Cambridge soccer coach fears for family's safety
Published Monday, August 6, 2012 11:32AM EDT
Last Updated Monday, August 6, 2012 11:43AM EDT
Thanks to a new coach from Columbia, Ryan Holford says he’s become a better soccer player.
But Holford recently discovered his coach, Hugo Charria, is voluntarily leaving Canada with his family. Charria had applied for permanent residence on humanitarian grounds, but was denied.
Charria says years ago, he was kidnapped in Columbia by ELN guerillas, and released on the condition that he would pay ransom money. Charria instead took his family to seek asylum in Spain, where they received citizenship, but also faced extreme racism including death threats and having their car set on fire.
“He has a good life here,” said Holford. “And they’re sending him to nothing, practically death.”
The Canadian government told Charria he could either go back to Spain or Columbia. Charria had applied for permanent residence using his Spanish citizenship.
Despite the potential danger from the ELN, Charria says he’s picked Columbia, since his experience in Spain was so damaging.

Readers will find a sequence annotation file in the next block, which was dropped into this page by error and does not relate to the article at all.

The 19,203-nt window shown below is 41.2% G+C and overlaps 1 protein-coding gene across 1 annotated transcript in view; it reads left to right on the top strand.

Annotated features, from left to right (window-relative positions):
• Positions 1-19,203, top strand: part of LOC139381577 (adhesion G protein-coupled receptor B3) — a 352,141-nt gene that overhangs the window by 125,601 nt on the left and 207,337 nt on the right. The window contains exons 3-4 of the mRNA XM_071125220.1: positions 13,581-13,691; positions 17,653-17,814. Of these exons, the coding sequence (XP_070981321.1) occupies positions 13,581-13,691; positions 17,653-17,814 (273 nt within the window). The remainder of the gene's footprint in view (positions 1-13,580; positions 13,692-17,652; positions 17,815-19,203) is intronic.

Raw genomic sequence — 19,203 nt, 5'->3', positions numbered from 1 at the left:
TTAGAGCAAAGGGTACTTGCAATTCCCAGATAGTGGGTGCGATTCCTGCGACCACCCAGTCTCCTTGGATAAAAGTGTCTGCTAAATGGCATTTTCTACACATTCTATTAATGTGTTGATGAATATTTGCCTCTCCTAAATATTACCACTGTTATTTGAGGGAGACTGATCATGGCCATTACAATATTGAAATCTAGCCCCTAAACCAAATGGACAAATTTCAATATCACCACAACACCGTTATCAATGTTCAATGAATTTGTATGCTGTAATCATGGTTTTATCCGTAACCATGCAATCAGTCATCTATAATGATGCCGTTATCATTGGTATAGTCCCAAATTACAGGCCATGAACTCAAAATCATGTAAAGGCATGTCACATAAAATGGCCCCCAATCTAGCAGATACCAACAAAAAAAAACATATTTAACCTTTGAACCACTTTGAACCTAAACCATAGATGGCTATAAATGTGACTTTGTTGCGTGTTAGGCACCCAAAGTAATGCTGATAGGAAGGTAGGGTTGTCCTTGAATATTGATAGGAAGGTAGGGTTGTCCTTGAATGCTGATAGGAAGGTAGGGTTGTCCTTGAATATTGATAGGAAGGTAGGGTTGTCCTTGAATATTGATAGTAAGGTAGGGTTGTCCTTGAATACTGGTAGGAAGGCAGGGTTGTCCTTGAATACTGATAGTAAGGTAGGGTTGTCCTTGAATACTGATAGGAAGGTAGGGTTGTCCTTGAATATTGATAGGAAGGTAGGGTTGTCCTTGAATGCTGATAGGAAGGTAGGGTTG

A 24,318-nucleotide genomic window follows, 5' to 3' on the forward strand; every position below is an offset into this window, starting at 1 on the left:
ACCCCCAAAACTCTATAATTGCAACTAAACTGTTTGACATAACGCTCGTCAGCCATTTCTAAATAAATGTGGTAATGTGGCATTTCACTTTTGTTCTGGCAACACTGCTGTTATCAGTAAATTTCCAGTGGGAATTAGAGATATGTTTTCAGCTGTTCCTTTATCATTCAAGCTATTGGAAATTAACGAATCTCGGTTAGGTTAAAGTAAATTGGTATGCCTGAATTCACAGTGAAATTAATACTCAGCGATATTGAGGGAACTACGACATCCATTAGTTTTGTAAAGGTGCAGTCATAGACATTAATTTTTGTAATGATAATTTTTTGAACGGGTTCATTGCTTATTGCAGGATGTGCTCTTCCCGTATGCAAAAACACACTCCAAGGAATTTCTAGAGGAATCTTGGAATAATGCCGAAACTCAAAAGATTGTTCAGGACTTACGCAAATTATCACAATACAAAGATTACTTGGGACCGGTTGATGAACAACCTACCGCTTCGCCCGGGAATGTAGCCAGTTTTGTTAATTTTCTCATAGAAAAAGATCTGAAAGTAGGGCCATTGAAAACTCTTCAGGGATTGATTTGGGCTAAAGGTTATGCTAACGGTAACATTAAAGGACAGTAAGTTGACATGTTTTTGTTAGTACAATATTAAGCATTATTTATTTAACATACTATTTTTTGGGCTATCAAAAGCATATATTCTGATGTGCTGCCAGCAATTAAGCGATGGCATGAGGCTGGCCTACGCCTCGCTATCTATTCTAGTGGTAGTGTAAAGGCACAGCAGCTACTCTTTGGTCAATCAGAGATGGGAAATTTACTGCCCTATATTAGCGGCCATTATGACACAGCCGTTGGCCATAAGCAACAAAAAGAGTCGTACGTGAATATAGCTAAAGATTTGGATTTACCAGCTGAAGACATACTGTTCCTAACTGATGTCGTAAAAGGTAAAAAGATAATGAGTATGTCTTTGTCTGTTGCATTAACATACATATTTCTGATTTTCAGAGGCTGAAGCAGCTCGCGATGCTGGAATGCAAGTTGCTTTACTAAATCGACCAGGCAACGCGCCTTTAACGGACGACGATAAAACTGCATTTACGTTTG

From Columbia, Charria says he will re-apply for permanent residence.
“I’m afraid” Charria told CTV News. “For me and for my family. I don’t have any other options right now.”
Holford’s mother Kim says she thought a number of factors, such as a full-time job in Guelph and a Columbian university degree in physical education with a specialization in soccer, would have helped Charria’s chances of staying in Canada.
But immigration lawyer Jennifer Roggeman says since Charria applied to stay in Canada using a Spanish passport, it may be difficult to convince immigration officials there’s no where else for him to live safely in Spain.
“As far as Canada is concerned, he is a citizen of Spain, despite the fact his birth country is Columbia.” Roggeman told CTV News.
Charria says unless the government reverses its decision, he will have to leave at the end of August.